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Hagle Dump Cemetery

Location

Hagle Dump Cemetery is 7.5 Kms west of Ieper town centre on the Sint Pietersstraat, a road leading from the N308 Poperingseweg, connecting Ieper to Poperinge. From Ieper town centre the Poperingseweg (N308) is reached via Elverdingsestraat then directly over two small roundabouts in the J. Capronstraat. The Poperingseweg is a continuation of the J. Capronstraat and begins after a prominent railway level crossing. 6 Kms along the Poperingseweg, after passing through the villages of Vlamertinge and Brandhoek, lies the right hand turning onto Galgestraat. 1 Km along the Galgestraat lies a staggered crossroads. The cemetery lies 300 metres after this crossroads on Sint Pietersstraat.

GPS N E Wikimapia
Decimal 50.861393 2.781891 Map

Hagle Dump Cemetery

 


Hagle Dump Cemetery
Known Unto God

Historical Information

Elverdinge was behind the Allied front line throughout the war, and Hospital Farm and Ferme-Olivier Cemeteries, both in the commune, were used in the earlier years for Commonwealth burials.

The cemetery, which was begun in April 1918, during the Battles of Lys, was named after a nearby stores dump. It was used by fighting units and field ambulances until the following October and was enlarged after the Armistice when more than 200 graves were brought into Plots III and IV from the battlefields of the Ypres Salient and the following cemetery :

  • Brielen Military Cemetery, which was close to the South side of Brielen village, contained the graves of 31 French soldiers, 16 from the United Kingdom and four Canadian, and was used from April 1915 to September 1917.

Hagle Dump Cemetery contains 437 Commonwealth burials of the First World War, 139 of which are unidentified. The graves of 26 American soldiers, who fell in July-September 1918, and two French soldiers were removed to other burials grounds.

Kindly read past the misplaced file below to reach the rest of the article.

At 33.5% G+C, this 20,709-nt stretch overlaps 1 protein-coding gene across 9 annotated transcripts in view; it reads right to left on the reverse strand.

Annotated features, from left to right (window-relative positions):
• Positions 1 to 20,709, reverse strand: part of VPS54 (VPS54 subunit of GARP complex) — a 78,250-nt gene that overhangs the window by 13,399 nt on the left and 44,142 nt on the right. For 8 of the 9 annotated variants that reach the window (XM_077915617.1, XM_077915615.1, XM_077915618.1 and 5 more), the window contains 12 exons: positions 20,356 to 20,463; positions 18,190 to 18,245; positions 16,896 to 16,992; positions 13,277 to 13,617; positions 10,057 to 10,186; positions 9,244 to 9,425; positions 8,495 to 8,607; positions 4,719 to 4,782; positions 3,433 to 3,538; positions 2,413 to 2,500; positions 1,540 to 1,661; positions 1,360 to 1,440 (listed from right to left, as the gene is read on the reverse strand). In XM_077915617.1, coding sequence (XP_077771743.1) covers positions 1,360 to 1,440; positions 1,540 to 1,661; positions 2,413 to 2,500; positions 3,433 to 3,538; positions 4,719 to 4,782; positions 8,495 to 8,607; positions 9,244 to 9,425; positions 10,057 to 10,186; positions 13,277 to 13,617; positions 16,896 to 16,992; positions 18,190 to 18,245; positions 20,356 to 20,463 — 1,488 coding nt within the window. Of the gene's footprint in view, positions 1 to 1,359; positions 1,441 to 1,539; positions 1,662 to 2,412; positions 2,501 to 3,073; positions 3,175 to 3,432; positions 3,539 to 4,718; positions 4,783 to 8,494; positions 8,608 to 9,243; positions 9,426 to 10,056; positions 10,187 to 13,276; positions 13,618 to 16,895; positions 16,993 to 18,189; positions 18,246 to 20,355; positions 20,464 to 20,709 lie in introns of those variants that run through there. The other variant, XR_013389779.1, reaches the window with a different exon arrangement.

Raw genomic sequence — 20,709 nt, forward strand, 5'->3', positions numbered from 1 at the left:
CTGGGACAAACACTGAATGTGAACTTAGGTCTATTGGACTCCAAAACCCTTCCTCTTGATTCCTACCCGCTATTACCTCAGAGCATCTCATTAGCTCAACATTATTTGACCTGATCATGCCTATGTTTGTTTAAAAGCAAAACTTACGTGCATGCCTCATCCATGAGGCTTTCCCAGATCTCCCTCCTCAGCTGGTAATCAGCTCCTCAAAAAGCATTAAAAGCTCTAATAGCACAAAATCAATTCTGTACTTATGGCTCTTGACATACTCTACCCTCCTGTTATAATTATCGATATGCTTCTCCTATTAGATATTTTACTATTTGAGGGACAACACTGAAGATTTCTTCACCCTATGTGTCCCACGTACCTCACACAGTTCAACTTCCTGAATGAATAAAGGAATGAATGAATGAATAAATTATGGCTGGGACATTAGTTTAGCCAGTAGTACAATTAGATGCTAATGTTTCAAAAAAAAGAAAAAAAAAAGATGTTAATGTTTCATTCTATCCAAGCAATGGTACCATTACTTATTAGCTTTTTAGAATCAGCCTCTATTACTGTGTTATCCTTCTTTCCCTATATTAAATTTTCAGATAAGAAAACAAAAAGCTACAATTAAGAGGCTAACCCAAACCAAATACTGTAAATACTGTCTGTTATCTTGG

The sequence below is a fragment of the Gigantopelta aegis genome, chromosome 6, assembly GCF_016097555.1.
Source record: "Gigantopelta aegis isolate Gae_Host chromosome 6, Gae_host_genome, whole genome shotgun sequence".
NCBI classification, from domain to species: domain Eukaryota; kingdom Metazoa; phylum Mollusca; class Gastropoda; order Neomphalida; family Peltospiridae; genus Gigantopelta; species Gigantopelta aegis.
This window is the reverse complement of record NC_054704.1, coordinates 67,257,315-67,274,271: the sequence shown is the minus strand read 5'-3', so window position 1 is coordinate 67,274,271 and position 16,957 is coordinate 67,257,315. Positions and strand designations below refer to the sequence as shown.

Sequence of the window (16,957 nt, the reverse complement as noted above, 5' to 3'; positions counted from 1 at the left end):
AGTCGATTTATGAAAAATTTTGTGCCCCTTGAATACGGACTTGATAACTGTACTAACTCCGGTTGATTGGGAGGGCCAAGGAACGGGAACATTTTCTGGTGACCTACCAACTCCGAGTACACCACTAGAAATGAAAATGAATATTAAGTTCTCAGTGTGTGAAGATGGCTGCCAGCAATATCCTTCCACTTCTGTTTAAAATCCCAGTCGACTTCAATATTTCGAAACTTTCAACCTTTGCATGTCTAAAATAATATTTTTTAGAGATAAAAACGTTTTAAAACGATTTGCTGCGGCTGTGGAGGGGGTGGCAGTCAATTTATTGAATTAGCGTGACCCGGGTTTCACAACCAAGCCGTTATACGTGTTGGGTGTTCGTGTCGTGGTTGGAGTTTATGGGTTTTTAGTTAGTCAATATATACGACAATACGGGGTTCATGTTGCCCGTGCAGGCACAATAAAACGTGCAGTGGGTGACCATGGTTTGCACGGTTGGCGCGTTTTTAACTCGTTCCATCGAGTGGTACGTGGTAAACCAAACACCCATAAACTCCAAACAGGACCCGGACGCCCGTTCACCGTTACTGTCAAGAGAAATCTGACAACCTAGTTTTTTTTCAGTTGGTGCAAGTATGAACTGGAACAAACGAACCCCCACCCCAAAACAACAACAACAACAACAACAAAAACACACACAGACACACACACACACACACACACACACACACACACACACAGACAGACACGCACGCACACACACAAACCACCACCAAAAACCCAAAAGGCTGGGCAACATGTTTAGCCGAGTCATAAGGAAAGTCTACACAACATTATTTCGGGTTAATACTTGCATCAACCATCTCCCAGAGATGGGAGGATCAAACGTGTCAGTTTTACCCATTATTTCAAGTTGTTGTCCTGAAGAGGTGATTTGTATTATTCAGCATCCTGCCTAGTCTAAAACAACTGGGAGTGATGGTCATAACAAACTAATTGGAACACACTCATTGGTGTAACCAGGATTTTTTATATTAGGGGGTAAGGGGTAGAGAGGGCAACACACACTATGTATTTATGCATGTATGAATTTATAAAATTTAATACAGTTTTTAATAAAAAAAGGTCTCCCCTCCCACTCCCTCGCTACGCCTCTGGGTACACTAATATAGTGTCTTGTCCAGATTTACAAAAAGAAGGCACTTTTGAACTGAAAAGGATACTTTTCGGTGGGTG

The cemetery was designed by Sir Reginald Blomfield.

Hagle Dump Cemetery

Two German Soldiers

B Limberger
Feldartillerie-Regiment Nr 97
Died on 28th September 1918

Paul Richter
Ulanen-Regiment Nr 104
Died on 28th September 1918

 

Shot at Dawn

There are two executed soldiers within the cemetery.

Private Walter Dossett 45980
1/4th Bn York and Lancaster Regiment
Died on 25th June 1918 aged 22
Son of William and Lily Dossett, of Sheffield

Walter Dossett had been serving in the trenches since 1916 with a number of Machine Gun units before finally being transferred into the York and Lancaster Regiment.

During the German Spring Offensive of 1918 Dossett went absent from his battalion. He was eventually arrested and sent before a court martial; charged with desertion. Found guilty as charged he was shot on the 25th June 1918.

Grave: I E 7

Private George Ainley 202893
1/4th Bn King’s Own Yorkshire Light Infantry
Died on 30th July 1918 aged 20
Son of George and Alice Ainley, of 82 Randall St, Sheffield, Yorks

On the 28th January 1918 Ainley was tried for a self inflicted wound. Between then and his date of execution he went absent three times. His Commanding Officer’s note to the court that Ainley did not seem to have a sense of responsibility and was thus not of soldiering material can be thought of as ironic as Ainley could well have been a conscript and thus deprived of any choice in the matter.

Grave: II D 5

 

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